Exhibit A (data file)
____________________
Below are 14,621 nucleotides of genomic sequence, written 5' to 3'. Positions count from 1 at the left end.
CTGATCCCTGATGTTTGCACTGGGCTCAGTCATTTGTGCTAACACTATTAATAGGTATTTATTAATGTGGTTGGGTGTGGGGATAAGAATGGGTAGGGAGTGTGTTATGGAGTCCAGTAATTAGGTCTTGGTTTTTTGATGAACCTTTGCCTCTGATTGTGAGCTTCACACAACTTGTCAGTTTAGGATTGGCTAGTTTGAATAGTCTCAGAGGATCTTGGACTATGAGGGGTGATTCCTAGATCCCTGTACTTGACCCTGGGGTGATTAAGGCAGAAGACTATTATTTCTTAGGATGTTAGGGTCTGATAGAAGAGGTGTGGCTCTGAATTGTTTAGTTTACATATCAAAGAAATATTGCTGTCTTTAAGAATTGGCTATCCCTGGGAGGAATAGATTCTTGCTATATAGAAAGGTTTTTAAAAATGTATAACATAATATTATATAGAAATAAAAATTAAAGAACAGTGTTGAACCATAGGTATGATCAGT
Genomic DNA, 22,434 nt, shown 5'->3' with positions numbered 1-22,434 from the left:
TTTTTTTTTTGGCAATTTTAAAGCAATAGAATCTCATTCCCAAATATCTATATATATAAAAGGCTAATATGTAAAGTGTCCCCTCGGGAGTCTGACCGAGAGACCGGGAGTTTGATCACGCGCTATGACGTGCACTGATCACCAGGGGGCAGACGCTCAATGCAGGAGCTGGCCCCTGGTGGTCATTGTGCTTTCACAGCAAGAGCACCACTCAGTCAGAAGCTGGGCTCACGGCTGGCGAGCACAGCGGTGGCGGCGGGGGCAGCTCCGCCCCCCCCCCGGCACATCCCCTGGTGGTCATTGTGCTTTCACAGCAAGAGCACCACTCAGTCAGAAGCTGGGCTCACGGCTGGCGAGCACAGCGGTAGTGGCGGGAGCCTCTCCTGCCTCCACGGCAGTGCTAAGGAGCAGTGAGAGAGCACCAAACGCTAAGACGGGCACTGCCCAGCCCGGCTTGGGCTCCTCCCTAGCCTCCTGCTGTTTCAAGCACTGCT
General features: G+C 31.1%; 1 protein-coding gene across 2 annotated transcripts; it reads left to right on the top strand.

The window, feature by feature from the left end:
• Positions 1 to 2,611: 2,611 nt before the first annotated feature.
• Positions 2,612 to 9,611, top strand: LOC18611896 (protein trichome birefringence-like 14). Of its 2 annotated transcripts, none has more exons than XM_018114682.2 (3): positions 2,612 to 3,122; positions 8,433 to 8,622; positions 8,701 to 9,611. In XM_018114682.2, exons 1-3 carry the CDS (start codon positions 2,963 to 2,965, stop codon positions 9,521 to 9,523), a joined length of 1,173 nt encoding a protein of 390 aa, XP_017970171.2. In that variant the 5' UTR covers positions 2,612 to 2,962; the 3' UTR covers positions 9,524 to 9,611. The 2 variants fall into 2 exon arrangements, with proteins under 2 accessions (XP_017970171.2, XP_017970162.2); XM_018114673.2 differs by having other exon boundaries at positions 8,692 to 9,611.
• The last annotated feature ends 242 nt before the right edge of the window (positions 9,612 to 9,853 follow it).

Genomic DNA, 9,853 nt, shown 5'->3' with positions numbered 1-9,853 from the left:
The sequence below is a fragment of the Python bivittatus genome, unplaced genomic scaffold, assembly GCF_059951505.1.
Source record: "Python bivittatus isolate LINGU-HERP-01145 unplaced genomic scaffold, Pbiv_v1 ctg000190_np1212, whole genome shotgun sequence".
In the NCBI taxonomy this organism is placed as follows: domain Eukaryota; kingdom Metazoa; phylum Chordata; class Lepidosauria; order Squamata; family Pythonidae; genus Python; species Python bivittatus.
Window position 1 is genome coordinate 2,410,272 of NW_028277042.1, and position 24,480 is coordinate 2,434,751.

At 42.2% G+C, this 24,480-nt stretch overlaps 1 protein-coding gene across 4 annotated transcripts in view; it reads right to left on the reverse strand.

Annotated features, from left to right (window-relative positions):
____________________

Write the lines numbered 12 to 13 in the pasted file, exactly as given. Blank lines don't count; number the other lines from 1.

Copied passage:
Source record: "Python bivittatus isolate LINGU-HERP-01145 unplaced genomic scaffold, Pbiv_v1 ctg000190_np1212, whole genome shotgun sequence".
In the NCBI taxonomy this organism is placed as follows: domain Eukaryota; kingdom Metazoa; phylum Chordata; class Lepidosauria; order Squamata; family Pythonidae; genus Python; species Python bivittatus.